Optional electrically conductive coils (not shown) can be mounted to the coil wire 18 between the pivotable coupling 36 and the severable junction 24 to provide a means to determine when the vaso-occlusive device 14 has detached from the core wire 18. That is, the electrically conductive coils provide an increased conductance between the core wire 18 and an external electrode, the substantial reduction of which can be measured when the conductive coils are eliminated from the electrical circuit after the conductive coils (along with the vaso-occlusive device 14) separates from the core wire 18.

Referring now to FIG. 3, a vaso-occlusive assembly 110 constructed in accordance with another preferred embodiment is illustrated. The vaso-occlusive assembly 110 is similar to the previously described vaso-occlusive assembly 10, with the exception that it comprises a vaso-occlusive device 114 that includes a different pivotable coupling 36 for affixing the vaso-occlusive coil 30 to the core wire 18. Like the previously described pivotable coupling 36, the pivotable coupling 136 illustrated in FIG. 3 has a proximal mounting coil 146 with windings 150 affixed to the distal end of the core wire 18 and a distal mounting coil 148 with windings 152 affixed within the lumen 22 of the vaso-occlusive coil 30. These mounting coils 146, 148, however, are not connected together via a sleeve-based pivotable coupling, but rather a link-based pivotable coupling 136.

In particular, the pivotable coupling 136 comprises a loop member 154 disposed through the lumen of the distal mounting coil 148, so that proximal and distal eyelets 156, 158 respectively extend from the opposite sides of the distal mounting coil 148. The loop member 154 may be suitably affixed within the lumen of the distal mounting coil 148 using an interference fit or by bonding or welding. The pivotable coupling 136 also comprises a hook 160 formed from the distal-most winding 150 of the proximal mounting coil 146. The hook 160 is linked around the proximal eyelet 156 of the loop member 154 to axially connect the mounting coils 146, 148 to each other, while allowing the mounting coils 146, 148 to pivot relative to each other about a pivot point 138, as illustrated in FIG. 4. Significantly, the hook 160 and proximal eyelet 156 are not welded or bonded together, so as to not hinder the pivoting action of the coupling 136.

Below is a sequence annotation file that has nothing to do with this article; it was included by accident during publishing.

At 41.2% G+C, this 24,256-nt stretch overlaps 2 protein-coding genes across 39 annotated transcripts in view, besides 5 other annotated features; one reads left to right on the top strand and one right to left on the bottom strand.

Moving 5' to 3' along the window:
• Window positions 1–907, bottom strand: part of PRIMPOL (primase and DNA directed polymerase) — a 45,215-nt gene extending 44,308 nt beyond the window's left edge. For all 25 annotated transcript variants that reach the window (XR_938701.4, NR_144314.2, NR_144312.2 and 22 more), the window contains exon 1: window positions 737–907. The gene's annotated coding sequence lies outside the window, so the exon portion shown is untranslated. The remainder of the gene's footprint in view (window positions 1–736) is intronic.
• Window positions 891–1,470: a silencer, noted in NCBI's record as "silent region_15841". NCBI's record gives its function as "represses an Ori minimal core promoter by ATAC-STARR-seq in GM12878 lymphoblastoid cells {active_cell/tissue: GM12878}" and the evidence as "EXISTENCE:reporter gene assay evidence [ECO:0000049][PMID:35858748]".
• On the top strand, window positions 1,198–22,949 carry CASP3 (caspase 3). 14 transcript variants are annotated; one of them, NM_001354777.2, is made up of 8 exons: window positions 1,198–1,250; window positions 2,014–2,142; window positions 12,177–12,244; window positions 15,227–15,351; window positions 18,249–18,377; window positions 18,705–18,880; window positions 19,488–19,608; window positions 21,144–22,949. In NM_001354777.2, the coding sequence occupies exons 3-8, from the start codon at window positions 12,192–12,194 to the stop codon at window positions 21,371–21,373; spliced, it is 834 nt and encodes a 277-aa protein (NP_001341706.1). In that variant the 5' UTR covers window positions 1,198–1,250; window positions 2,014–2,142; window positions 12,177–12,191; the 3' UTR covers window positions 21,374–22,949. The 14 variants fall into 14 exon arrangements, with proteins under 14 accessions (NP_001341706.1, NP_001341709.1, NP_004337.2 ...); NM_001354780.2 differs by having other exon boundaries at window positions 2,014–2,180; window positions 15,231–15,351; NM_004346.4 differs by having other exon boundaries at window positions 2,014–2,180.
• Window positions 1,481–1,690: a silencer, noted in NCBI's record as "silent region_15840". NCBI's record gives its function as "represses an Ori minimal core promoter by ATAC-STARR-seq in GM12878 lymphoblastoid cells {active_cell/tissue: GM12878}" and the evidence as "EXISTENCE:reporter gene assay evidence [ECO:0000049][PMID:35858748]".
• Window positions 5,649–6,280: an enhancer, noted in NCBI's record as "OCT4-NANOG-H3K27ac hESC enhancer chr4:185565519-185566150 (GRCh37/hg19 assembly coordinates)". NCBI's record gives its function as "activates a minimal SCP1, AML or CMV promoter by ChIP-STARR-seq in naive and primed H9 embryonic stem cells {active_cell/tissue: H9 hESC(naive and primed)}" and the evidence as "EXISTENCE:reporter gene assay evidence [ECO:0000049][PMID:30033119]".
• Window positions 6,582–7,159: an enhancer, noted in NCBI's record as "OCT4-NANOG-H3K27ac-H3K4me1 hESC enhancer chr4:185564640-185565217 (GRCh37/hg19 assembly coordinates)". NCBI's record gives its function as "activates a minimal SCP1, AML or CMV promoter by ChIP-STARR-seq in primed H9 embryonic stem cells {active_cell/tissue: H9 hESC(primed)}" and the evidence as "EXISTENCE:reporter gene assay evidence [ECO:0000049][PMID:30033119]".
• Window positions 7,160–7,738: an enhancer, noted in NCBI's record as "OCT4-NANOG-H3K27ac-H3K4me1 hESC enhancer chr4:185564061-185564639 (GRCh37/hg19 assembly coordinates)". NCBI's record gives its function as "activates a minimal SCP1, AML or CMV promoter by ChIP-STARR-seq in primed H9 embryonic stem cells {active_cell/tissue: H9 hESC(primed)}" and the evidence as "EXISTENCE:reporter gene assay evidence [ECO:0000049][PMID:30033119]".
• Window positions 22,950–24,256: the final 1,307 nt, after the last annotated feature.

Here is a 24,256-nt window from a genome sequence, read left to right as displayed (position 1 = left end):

Like the previously described pivotable coupling 36, the pivotable coupling 136 in this case also serves as an anchoring assembly for anchoring the stretch-resisting member 34 within the vaso-occlusive coil 30. In particular, the distal eyelet 158 of the looped member 154 connects to the looped thread 44 of the stretch-resisting member 34 to maintain the stretch-resisting member 34 in a tensile state. The mounting coil 146, the proximal loop 156 of the looped member 154, and the proximal-most windings 40 of the vaso-occlusive coil 30 can be coated with an electrically insulative material (not shown), such as polyurethane or the like, to prevent potential electrical contact between the vaso-occlusive coil 30 and the core wire 18. Optionally, the mounting coil 146 can be left bare to provide a means to determine when the vaso-occlusive device 114 has detached from the core wire 18.

Referring now to FIG. 5, a vaso-occlusive assembly 210 constructed in accordance with still another preferred embodiment is illustrated. The vaso-occlusive assembly 210 is similar to the previously described vaso-occlusive assemblies 10, 110, with the exception that it comprises a vaso-occlusive device 214 with a different pivotable coupling 236 for affixing a modified vaso-occlusive coil 230 to the core wire 18. In particular, the pivotable coupling 236 comprises a mounting coil 246 having windings 250 affixed to proximal-most windings 240 of the vaso-occlusive coil 230 (mounting coil 246 and vaso-occlusive coil 230 shown separately in FIG. 7), a pair of ball elements 256, 260 disposed on the respective distal end of the core wire 18 and proximal-most winding 250 of the mounting coil 246, and a flexible sleeve 254 for coupling the ball elements 256, 260 together.

The mounting coil 246 and vaso-occlusive coil 230 are designed to be affixed to each other in an interlocking manner. In particular, the windings 246 of the mounting coil 230 and the proximal-most windings 240 of the vaso-occlusive coil 230 are open-pitched (best shown in FIG. 7), so that the mounting coil windings 246 can be disposed within spaces 242 between the open vaso-occlusive coil windings 240, and the vaso-occlusive coil windings 230 can likewise be disposed within spaces 252 between the open mounting coil windings 250. It can be appreciated, that the mounting coil 246 and vaso-occlusive coil 230 can be interlocked together using a twisting action, as illustrated in FIG. 7. To ensure that the mounting coil 246 and vaso-occlusive coil 230 remain interlocked, they may be suitably welded or bonded together. The composition and dimensions of the vaso-occlusive coil 230 may be similar to those of the previously described vaso-occlusive coil 30.

The mounting coil 246 preferably has a sufficient strength and stiffness that allows it to be integrated with the vaso-occlusive coil 230 in a robust manner. To this end, the windings 250 of the mounting coil 246 are doubled up, so that the spaces 252 only exist between pairs of windings 250. That is, there are twice as many windings 250 as spaces 252, thereby effectively increasing the strength of the mounting coil 246 relative to the vaso-occlusive coil 230. To provide additional strength, the wire used to make the mounting coil 246 has an increased diameter relative to the diameter of the wire used to make the vaso-occlusive coil 230.